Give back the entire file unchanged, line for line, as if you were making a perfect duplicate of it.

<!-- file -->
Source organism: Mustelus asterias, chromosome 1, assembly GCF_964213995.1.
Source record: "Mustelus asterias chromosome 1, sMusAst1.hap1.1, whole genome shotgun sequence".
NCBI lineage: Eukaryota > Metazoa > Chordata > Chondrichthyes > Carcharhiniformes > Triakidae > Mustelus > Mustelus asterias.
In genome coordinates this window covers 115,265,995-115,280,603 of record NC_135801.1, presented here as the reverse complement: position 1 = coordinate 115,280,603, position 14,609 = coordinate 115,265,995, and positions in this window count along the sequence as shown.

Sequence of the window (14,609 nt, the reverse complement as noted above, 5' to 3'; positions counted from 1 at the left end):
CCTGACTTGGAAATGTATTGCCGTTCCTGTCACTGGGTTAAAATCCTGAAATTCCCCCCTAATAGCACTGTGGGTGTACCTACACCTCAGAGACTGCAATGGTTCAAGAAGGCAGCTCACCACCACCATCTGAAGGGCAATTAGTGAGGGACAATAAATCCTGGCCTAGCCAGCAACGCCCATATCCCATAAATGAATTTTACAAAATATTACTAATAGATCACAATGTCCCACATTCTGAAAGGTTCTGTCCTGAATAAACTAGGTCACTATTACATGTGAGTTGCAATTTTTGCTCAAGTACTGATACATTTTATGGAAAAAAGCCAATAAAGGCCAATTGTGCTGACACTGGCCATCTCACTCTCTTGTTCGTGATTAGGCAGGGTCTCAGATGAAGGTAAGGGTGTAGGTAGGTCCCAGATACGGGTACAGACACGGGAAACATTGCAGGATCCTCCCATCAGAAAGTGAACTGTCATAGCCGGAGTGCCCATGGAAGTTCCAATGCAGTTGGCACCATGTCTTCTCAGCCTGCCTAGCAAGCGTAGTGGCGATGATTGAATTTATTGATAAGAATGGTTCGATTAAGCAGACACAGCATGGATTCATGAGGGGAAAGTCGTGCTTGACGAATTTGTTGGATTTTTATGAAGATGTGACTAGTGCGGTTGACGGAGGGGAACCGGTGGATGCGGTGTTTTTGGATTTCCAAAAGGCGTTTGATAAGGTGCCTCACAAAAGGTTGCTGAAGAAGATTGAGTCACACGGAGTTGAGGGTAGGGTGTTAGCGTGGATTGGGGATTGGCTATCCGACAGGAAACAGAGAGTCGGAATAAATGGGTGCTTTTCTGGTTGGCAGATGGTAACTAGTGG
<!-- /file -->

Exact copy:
Source organism: Mustelus asterias, chromosome 1, assembly GCF_964213995.1.
Source record: "Mustelus asterias chromosome 1, sMusAst1.hap1.1, whole genome shotgun sequence".
NCBI lineage: Eukaryota > Metazoa > Chordata > Chondrichthyes > Carcharhiniformes > Triakidae > Mustelus > Mustelus asterias.
In genome coordinates this window covers 115,265,995-115,280,603 of record NC_135801.1, presented here as the reverse complement: position 1 = coordinate 115,280,603, position 14,609 = coordinate 115,265,995, and positions in this window count along the sequence as shown.

Sequence of the window (14,609 nt, the reverse complement as noted above, 5' to 3'; positions counted from 1 at the left end):
CCTGACTTGGAAATGTATTGCCGTTCCTGTCACTGGGTTAAAATCCTGAAATTCCCCCCTAATAGCACTGTGGGTGTACCTACACCTCAGAGACTGCAATGGTTCAAGAAGGCAGCTCACCACCACCATCTGAAGGGCAATTAGTGAGGGACAATAAATCCTGGCCTAGCCAGCAACGCCCATATCCCATAAATGAATTTTACAAAATATTACTAATAGATCACAATGTCCCACATTCTGAAAGGTTCTGTCCTGAATAAACTAGGTCACTATTACATGTGAGTTGCAATTTTTGCTCAAGTACTGATACATTTTATGGAAAAAAGCCAATAAAGGCCAATTGTGCTGACACTGGCCATCTCACTCTCTTGTTCGTGATTAGGCAGGGTCTCAGATGAAGGTAAGGGTGTAGGTAGGTCCCAGATACGGGTACAGACACGGGAAACATTGCAGGATCCTCCCATCAGAAAGTGAACTGTCATAGCCGGAGTGCCCATGGAAGTTCCAATGCAGTTGGCACCATGTCTTCTCAGCCTGCCTAGCAAGCGTAGTGGCGATGATTGAATTTATTGATAAGAATGGTTCGATTAAGCAGACACAGCATGGATTCATGAGGGGAAAGTCGTGCTTGACGAATTTGTTGGATTTTTATGAAGATGTGACTAGTGCGGTTGACGGAGGGGAACCGGTGGATGCGGTGTTTTTGGATTTCCAAAAGGCGTTTGATAAGGTGCCTCACAAAAGGTTGCTGAAGAAGATTGAGTCACACGGAGTTGAGGGTAGGGTGTTAGCGTGGATTGGGGATTGGCTATCCGACAGGAAACAGAGAGTCGGAATAAATGGGTGCTTTTCTGGTTGGCAGATGGTAACTAGTGG